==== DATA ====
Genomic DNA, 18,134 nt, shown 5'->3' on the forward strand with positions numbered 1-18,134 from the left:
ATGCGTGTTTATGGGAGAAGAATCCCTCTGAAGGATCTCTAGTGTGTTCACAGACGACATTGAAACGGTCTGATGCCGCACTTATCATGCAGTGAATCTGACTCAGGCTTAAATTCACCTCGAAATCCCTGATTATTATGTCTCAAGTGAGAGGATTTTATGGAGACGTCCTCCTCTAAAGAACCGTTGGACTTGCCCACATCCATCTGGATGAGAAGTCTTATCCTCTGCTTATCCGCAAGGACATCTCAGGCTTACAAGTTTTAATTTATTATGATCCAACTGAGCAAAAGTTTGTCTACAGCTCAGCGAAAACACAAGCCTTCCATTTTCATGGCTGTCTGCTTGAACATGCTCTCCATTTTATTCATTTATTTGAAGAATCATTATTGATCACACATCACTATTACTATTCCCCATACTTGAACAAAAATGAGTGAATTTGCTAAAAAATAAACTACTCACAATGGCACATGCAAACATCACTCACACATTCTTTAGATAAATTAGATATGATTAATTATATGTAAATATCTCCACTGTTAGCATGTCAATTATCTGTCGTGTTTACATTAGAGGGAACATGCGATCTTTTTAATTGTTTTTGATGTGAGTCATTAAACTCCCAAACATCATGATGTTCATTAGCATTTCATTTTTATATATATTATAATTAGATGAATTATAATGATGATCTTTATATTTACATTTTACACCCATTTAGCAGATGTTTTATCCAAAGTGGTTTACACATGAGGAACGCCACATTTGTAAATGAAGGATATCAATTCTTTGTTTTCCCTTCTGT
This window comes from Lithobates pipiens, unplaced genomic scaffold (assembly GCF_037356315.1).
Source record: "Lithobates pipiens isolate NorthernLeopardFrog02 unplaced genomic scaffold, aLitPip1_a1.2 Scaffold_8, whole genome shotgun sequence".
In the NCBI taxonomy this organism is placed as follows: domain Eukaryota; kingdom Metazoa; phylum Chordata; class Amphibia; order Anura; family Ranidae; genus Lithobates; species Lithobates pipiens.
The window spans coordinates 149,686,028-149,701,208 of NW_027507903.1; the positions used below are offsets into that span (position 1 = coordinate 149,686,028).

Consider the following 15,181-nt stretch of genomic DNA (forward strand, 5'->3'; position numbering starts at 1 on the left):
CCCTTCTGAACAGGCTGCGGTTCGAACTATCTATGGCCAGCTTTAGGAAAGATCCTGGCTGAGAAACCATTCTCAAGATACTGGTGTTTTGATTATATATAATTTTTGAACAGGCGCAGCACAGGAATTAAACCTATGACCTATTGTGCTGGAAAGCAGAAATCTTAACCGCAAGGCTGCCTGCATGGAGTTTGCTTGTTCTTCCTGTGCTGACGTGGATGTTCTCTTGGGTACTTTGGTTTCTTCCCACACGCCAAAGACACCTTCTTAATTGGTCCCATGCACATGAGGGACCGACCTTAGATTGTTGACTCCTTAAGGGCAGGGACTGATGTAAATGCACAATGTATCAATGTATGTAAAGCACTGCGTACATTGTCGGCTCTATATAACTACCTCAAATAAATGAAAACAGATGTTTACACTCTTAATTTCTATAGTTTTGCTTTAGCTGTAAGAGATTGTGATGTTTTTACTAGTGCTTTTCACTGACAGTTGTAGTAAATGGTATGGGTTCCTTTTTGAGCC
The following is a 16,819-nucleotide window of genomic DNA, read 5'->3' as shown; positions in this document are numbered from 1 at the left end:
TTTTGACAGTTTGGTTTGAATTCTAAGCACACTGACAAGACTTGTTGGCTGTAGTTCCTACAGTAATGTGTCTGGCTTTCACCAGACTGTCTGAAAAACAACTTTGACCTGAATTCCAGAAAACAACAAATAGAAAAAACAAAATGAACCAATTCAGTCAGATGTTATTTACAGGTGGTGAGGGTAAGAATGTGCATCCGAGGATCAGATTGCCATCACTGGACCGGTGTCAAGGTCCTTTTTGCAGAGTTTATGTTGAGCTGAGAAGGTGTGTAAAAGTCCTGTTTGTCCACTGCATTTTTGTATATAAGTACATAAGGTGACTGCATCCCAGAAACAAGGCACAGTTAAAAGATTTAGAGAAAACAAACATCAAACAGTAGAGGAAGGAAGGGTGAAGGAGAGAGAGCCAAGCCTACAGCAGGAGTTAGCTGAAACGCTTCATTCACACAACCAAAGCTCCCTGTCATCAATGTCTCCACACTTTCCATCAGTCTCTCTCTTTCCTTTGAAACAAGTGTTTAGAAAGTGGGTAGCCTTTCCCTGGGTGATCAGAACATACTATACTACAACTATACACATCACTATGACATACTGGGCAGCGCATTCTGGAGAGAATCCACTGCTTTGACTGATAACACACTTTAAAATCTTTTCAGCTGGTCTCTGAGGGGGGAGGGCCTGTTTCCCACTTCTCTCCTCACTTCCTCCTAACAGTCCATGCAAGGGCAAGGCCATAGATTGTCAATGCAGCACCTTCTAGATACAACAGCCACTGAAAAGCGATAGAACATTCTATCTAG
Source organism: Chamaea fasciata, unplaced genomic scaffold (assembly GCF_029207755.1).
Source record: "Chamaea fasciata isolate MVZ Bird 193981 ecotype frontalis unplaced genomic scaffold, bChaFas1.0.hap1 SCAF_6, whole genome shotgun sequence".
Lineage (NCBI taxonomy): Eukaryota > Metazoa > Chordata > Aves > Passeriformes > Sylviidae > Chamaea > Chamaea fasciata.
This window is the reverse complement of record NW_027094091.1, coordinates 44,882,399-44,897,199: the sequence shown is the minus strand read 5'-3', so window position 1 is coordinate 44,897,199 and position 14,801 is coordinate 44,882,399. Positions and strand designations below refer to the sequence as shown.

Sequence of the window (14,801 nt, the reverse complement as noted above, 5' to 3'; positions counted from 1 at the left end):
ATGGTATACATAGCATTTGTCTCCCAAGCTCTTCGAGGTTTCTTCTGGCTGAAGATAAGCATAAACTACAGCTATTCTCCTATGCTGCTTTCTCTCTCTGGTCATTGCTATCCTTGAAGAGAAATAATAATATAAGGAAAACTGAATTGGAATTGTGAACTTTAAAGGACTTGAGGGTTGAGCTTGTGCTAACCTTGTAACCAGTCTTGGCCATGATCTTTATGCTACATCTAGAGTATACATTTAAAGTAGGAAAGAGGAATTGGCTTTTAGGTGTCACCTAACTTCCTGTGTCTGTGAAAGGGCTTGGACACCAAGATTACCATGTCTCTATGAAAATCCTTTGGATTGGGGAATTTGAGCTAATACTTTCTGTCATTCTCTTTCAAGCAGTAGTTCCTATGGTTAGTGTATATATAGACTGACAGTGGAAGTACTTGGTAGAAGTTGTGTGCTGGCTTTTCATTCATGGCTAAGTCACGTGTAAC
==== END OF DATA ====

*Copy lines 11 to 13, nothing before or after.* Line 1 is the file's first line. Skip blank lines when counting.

Source organism: Chamaea fasciata, unplaced genomic scaffold (assembly GCF_029207755.1).
Source record: "Chamaea fasciata isolate MVZ Bird 193981 ecotype frontalis unplaced genomic scaffold, bChaFas1.0.hap1 SCAF_6, whole genome shotgun sequence".
Lineage (NCBI taxonomy): Eukaryota > Metazoa > Chordata > Aves > Passeriformes > Sylviidae > Chamaea > Chamaea fasciata.